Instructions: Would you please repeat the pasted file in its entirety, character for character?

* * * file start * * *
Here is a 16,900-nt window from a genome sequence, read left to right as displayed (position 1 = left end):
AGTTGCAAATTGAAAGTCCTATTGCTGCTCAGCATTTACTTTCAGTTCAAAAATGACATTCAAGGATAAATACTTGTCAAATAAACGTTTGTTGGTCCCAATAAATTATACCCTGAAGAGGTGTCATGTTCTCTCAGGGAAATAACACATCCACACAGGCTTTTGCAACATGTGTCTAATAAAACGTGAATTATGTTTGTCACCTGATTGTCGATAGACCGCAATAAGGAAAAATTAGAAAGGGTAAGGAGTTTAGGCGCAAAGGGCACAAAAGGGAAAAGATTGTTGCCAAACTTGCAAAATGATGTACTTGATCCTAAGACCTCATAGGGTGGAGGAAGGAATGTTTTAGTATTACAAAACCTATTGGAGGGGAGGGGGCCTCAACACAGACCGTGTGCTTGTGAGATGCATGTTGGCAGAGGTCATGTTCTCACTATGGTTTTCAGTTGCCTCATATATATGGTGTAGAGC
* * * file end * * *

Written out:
Here is a 16,900-nt window from a genome sequence, read left to right as displayed (position 1 = left end):
AGTTGCAAATTGAAAGTCCTATTGCTGCTCAGCATTTACTTTCAGTTCAAAAATGACATTCAAGGATAAATACTTGTCAAATAAACGTTTGTTGGTCCCAATAAATTATACCCTGAAGAGGTGTCATGTTCTCTCAGGGAAATAACACATCCACACAGGCTTTTGCAACATGTGTCTAATAAAACGTGAATTATGTTTGTCACCTGATTGTCGATAGACCGCAATAAGGAAAAATTAGAAAGGGTAAGGAGTTTAGGCGCAAAGGGCACAAAAGGGAAAAGATTGTTGCCAAACTTGCAAAATGATGTACTTGATCCTAAGACCTCATAGGGTGGAGGAAGGAATGTTTTAGTATTACAAAACCTATTGGAGGGGAGGGGGCCTCAACACAGACCGTGTGCTTGTGAGATGCATGTTGGCAGAGGTCATGTTCTCACTATGGTTTTCAGTTGCCTCATATATATGGTGTAGAGC